The Collegian
Saturday, December 03, 2022

After graduation, student maintains strong ties to university

For the majority of seniors, graduation means leaving the University of Richmond behind. Most depart with fond memories and perhaps more than a few desperate wishes to return to the comfort of no-rent housing and a pre-paid meal plan. But for some, graduation does not mean the end of a relationship with the university.

For Tamisha "Binky" Williams, a love of dance kept her connected to Richmond. As an undergraduate, Williams danced for Ngoma, the university's African Dance Company. After graduation, Williams found a job in Richmond and wanted to stay involved with the dancers. This semester, she was the dance captain of Ngoma, helping lead the team she was once a member of.

Williams, who graduated in 2006 with a studio arts major and elementary/secondary education minor, also works at the Office of Multicultural Affairs, mentoring and helping with programs it offers and working especially closely with its women's group.

The alumna also offered her help and support to Delta Sigma Theta, the sorority she joined as an undergraduate, the Black Student Alliance, Richmond Rowdies, CIGNA Scholars, the Career Development Center and the Westhampton Deanery. In total, Williams is involved in seven different ventures on campus during her post-graduate career.

Williams said she had chosen to stay so involved with the university because she had wanted to help make sure that other students enjoyed their time at Richmond as much as she had.

"I had a really good time during my years at Richmond," she said. "I want to make sure other people have the same opportunities that I had."

Because she remained close with her friends that were still students, Williams looked for ways to stay involved with them and the activities they had done together when she was still a student.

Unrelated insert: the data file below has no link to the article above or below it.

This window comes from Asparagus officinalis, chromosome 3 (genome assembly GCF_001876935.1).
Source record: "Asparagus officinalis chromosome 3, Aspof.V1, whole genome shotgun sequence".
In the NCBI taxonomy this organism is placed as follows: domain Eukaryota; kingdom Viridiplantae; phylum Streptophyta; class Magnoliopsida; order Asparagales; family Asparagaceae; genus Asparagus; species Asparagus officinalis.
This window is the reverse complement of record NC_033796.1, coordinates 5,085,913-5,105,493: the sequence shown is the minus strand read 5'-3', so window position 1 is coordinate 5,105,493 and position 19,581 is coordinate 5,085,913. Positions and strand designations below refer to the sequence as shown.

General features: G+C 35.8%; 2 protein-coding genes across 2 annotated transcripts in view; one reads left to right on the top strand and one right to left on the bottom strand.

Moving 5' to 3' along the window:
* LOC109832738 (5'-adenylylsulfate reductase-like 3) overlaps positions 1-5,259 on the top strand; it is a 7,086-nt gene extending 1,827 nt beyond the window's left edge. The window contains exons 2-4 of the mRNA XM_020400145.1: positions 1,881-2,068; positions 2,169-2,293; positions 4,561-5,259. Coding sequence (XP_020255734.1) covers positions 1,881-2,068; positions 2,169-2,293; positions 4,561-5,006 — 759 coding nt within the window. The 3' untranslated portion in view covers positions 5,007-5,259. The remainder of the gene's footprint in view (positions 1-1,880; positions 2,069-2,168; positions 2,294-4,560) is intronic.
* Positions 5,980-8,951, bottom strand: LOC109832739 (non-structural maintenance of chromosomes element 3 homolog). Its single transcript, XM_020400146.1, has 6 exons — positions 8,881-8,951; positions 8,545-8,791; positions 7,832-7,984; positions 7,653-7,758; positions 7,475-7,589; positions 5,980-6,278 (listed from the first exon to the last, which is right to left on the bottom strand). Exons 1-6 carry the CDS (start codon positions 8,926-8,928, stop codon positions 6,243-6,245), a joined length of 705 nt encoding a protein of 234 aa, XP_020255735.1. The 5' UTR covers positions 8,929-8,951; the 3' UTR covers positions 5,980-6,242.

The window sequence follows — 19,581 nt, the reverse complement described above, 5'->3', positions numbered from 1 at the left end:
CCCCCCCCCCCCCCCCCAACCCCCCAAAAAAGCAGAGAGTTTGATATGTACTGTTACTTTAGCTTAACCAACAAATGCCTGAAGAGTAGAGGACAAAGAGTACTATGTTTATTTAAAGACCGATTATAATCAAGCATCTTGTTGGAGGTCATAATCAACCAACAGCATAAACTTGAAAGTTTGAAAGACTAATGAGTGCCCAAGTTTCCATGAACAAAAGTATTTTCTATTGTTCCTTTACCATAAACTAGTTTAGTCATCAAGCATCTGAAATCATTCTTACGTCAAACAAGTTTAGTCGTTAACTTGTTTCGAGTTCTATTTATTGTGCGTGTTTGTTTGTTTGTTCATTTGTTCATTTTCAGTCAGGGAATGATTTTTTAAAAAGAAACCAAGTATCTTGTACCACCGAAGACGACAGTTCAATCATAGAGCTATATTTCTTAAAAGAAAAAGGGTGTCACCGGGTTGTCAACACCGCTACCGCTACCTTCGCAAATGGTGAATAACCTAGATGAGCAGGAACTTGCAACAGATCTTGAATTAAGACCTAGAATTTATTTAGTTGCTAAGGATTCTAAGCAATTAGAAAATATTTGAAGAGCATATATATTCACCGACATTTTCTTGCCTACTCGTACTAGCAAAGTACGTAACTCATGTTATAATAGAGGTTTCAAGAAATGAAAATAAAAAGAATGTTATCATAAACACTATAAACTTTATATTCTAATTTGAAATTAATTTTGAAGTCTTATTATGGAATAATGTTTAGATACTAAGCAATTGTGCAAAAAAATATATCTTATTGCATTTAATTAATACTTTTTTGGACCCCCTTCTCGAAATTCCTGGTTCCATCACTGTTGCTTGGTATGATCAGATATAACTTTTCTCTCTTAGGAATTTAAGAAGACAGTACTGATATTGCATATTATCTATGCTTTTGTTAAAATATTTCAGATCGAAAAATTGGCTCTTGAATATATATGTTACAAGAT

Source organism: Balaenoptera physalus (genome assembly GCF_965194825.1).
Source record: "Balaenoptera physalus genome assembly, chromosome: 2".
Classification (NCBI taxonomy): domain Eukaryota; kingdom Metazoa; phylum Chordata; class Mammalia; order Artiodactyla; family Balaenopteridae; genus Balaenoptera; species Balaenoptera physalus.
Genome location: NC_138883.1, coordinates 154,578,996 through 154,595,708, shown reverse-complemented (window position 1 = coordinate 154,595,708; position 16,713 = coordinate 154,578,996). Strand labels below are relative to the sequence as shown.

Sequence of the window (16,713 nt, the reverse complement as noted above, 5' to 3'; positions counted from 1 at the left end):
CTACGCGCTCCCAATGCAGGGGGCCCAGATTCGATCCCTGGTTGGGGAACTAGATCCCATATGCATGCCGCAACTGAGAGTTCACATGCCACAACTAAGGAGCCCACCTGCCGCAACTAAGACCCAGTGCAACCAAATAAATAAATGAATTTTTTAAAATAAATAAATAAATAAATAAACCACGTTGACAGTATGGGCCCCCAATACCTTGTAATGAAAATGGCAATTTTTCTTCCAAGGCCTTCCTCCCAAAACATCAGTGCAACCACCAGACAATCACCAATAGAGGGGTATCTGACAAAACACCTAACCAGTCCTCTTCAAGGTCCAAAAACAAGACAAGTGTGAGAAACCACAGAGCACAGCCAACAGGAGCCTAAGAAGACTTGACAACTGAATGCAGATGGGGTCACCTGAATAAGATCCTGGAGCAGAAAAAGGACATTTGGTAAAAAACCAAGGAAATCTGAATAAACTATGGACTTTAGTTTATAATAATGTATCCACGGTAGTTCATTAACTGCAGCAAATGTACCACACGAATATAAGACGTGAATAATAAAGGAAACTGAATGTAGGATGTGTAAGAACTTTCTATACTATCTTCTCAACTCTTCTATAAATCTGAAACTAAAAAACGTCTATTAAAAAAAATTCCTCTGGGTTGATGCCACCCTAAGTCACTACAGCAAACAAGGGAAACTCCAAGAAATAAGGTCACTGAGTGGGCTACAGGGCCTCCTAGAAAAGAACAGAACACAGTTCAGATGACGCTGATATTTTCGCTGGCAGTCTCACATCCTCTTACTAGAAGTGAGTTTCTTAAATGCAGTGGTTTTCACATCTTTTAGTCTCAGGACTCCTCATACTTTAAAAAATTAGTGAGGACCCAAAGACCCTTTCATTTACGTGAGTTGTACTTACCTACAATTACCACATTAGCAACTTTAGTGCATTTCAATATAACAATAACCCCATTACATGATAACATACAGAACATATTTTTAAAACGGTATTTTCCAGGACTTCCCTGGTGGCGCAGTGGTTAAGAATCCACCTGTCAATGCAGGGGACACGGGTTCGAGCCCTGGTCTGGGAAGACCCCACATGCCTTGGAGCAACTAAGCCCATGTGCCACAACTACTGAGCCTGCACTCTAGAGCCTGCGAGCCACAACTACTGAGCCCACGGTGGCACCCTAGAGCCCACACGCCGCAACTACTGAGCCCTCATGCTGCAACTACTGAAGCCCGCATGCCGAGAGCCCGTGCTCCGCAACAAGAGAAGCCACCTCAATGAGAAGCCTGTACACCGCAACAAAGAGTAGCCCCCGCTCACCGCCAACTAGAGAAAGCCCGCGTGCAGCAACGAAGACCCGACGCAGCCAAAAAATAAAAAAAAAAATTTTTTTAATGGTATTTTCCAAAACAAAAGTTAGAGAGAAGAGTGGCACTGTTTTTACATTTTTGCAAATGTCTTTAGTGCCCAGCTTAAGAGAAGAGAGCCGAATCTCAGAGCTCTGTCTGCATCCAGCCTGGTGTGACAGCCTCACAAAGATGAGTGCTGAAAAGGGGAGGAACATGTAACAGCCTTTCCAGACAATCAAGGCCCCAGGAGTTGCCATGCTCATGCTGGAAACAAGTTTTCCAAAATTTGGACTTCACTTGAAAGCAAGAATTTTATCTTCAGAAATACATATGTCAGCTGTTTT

"I still wanted to be more involved," she said. "I had fun at Richmond, and I wanted to keep up with some of those activities."

One of those friends is junior Koshie France. France met Williams at Richmond Community High School, which they both attended. In high school, Williams had been voted funniest and most popular and was elected prom queen, France said. Everyone loved her, France said, and the two had easily become friends. They would both end up at Richmond and eventually would both join Delta Sigma Theta.

France described Williams as an activist and an inspiration who was always energetic, due in part to the Red Bull she was always drinking.

"She is what I aspire to be," France said. "She is just the best, she does not have one negative bone in her body. She always tells me that when you do something, let it stand for something — let it have meaning. That is exactly what she does on this campus, as well as off."

Along with her work at the university, Williams is a middle school art teacher in Henrico County. Next fall, she will begin a graduate degree in family counseling at the College of William and Mary.

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